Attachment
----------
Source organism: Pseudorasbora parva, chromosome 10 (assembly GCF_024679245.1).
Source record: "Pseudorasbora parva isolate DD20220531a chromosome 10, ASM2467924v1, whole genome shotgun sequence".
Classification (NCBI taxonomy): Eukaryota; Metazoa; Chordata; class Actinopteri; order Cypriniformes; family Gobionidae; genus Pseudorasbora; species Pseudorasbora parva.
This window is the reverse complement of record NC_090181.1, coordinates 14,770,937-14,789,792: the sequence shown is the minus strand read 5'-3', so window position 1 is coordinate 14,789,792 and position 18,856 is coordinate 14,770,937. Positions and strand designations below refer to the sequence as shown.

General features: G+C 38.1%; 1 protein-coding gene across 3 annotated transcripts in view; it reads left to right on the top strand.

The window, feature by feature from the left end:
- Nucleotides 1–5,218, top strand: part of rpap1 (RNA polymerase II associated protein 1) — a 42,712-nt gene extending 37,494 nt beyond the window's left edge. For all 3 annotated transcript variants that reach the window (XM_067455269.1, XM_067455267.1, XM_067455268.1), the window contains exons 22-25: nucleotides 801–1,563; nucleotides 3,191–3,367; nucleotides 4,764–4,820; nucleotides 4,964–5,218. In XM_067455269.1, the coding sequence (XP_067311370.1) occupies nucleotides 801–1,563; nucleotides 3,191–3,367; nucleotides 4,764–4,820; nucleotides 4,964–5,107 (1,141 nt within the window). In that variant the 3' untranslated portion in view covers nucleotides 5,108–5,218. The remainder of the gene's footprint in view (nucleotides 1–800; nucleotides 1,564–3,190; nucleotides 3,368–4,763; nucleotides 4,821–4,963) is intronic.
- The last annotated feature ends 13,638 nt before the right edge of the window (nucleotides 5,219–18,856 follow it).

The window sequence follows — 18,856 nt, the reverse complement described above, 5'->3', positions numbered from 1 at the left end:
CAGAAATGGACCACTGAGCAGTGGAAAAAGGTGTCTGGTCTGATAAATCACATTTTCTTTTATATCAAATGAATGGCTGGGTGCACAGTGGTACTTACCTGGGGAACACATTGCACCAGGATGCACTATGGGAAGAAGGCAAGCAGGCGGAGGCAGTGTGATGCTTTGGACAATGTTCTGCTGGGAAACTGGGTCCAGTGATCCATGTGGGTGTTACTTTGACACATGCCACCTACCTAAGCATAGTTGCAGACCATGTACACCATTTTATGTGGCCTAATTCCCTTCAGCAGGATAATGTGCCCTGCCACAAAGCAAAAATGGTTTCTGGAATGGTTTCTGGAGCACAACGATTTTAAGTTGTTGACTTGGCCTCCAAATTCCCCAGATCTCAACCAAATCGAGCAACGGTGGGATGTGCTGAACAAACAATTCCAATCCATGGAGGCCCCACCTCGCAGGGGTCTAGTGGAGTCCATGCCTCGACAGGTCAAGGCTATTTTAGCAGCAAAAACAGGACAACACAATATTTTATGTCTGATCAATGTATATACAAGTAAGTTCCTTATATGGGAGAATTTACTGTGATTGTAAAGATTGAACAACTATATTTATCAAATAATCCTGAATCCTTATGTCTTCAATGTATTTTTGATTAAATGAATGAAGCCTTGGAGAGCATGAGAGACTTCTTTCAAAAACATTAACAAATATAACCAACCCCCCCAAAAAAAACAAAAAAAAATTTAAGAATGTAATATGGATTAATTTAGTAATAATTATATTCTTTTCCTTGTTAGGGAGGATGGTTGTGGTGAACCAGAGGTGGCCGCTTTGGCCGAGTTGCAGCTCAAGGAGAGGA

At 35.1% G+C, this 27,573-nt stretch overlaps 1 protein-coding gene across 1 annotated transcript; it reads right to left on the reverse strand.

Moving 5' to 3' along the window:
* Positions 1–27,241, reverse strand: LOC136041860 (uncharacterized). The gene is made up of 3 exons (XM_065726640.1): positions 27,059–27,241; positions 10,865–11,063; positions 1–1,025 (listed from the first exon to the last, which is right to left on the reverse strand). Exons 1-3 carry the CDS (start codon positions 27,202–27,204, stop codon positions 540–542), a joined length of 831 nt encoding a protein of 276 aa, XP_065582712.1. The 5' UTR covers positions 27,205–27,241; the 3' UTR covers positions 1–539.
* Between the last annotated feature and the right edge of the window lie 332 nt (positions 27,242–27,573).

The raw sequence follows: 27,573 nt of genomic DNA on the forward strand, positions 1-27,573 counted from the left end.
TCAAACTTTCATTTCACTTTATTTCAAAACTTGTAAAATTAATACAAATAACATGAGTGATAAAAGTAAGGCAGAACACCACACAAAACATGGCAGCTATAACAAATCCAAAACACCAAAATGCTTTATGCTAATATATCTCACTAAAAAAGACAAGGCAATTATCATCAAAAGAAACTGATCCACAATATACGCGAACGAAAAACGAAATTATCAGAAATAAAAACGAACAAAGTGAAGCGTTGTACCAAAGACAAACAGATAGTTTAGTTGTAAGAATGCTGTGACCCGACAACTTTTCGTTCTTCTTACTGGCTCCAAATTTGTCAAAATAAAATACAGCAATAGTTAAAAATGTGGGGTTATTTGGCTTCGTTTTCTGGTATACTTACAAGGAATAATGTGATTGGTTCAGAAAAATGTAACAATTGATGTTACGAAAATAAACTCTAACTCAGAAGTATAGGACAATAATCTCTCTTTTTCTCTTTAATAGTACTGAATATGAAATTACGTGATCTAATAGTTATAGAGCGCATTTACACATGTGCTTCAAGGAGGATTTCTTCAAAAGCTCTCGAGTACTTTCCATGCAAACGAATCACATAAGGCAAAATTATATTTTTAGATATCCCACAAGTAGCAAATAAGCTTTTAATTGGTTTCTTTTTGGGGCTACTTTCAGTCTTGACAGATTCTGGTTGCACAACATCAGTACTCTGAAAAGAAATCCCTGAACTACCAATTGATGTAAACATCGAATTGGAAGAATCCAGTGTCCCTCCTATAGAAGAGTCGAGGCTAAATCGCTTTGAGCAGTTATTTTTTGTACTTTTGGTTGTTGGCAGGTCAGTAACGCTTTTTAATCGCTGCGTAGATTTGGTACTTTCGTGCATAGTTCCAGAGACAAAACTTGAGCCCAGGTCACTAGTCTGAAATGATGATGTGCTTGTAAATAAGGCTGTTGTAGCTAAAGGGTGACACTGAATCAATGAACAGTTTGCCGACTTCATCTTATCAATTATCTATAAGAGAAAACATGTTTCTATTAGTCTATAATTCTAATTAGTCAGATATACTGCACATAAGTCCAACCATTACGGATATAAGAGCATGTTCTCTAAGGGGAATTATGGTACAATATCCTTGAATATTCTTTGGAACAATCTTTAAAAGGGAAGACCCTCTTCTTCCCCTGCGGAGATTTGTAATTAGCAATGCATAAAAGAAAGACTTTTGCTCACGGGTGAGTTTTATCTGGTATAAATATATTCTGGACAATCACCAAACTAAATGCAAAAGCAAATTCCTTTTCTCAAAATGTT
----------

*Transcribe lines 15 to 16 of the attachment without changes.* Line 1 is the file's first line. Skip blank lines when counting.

The raw sequence follows: 27,573 nt of genomic DNA on the forward strand, positions 1-27,573 counted from the left end.
TCAAACTTTCATTTCACTTTATTTCAAAACTTGTAAAATTAATACAAATAACATGAGTGATAAAAGTAAGGCAGAACACCACACAAAACATGGCAGCTATAACAAATCCAAAACACCAAAATGCTTTATGCTAATATATCTCACTAAAAAAGACAAGGCAATTATCATCAAAAGAAACTGATCCACAATATACGCGAACGAAAAACGAAATTATCAGAAATAAAAACGAACAAAGTGAAGCGTTGTACCAAAGACAAACAGATAGTTTAGTTGTAAGAATGCTGTGACCCGACAACTTTTCGTTCTTCTTACTGGCTCCAAATTTGTCAAAATAAAATACAGCAATAGTTAAAAATGTGGGGTTATTTGGCTTCGTTTTCTGGTATACTTACAAGGAATAATGTGATTGGTTCAGAAAAATGTAACAATTGATGTTACGAAAATAAACTCTAACTCAGAAGTATAGGACAATAATCTCTCTTTTTCTCTTTAATAGTACTGAATATGAAATTACGTGATCTAATAGTTATAGAGCGCATTTACACATGTGCTTCAAGGAGGATTTCTTCAAAAGCTCTCGAGTACTTTCCATGCAAACGAATCACATAAGGCAAAATTATATTTTTAGATATCCCACAAGTAGCAAATAAGCTTTTAATTGGTTTCTTTTTGGGGCTACTTTCAGTCTTGACAGATTCTGGTTGCACAACATCAGTACTCTGAAAAGAAATCCCTGAACTACCAATTGATGTAAACATCGAATTGGAAGAATCCAGTGTCCCTCCTATAGAAGAGTCGAGGCTAAATCGCTTTGAGCAGTTATTTTTTGTACTTTTGGTTGTTGGCAGGTCAGTAACGCTTTTTAATCGCTGCGTAGATTTGGTACTTTCGTGCATAGTTCCAGAGACAAAACTTGAGCCCAGGTCACTAGTCTGAAATGATGATGTGCTTGTAAATAAGGCTGTTGTAGCTAAAGGGTGACACTGAATCAATGAACAGTTTGCCGACTTCATCTTATCAATTATCTATAAGAGAAAACATGTTTCTATTAGTCTATAATTCTAATTAGTCAGATATACTGCACATAAGTCCAACCATTACGGATATAAGAGCATGTTCTCTAAGGGGAATTATGGTACAATATCCTTGAATATTCTTTGGAACAATCTTTAAAAGGGAAGACCCTCTTCTTCCCCTGCGGAGATTTGTAATTAGCAATGCATAAAAGAAAGACTTTTGCTCACGGGTGAGTTTTATCTGGTATAAATATATTCTGGACAATCACCAAACTAAATGCAAAAGCAAATTCCTTTTCTCAAAATGTT